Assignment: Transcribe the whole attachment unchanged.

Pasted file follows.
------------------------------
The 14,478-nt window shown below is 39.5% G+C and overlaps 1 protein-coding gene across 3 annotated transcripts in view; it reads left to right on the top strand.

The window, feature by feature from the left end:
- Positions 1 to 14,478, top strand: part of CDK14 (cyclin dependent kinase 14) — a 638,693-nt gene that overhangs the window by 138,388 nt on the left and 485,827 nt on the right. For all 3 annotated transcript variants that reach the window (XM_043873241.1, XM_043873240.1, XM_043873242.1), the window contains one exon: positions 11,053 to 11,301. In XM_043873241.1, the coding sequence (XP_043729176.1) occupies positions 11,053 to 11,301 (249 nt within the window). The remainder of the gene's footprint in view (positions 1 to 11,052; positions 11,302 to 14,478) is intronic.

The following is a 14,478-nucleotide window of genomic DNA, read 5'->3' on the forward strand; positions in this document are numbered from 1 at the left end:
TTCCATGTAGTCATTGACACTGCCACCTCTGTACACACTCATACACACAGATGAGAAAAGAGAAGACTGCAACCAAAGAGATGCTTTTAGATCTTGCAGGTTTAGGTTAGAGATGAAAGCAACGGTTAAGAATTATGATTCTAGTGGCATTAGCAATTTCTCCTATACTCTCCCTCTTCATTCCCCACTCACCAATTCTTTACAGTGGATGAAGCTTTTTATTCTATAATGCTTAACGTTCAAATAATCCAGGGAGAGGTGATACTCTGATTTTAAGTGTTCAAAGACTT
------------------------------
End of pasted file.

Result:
The 14,478-nt window shown below is 39.5% G+C and overlaps 1 protein-coding gene across 3 annotated transcripts in view; it reads left to right on the top strand.

The window, feature by feature from the left end:
- Positions 1 to 14,478, top strand: part of CDK14 (cyclin dependent kinase 14) — a 638,693-nt gene that overhangs the window by 138,388 nt on the left and 485,827 nt on the right. For all 3 annotated transcript variants that reach the window (XM_043873241.1, XM_043873240.1, XM_043873242.1), the window contains one exon: positions 11,053 to 11,301. In XM_043873241.1, the coding sequence (XP_043729176.1) occupies positions 11,053 to 11,301 (249 nt within the window). The remainder of the gene's footprint in view (positions 1 to 11,052; positions 11,302 to 14,478) is intronic.

The following is a 14,478-nucleotide window of genomic DNA, read 5'->3' on the forward strand; positions in this document are numbered from 1 at the left end:
TTCCATGTAGTCATTGACACTGCCACCTCTGTACACACTCATACACACAGATGAGAAAAGAGAAGACTGCAACCAAAGAGATGCTTTTAGATCTTGCAGGTTTAGGTTAGAGATGAAAGCAACGGTTAAGAATTATGATTCTAGTGGCATTAGCAATTTCTCCTATACTCTCCCTCTTCATTCCCCACTCACCAATTCTTTACAGTGGATGAAGCTTTTTATTCTATAATGCTTAACGTTCAAATAATCCAGGGAGAGGTGATACTCTGATTTTAAGTGTTCAAAGACTT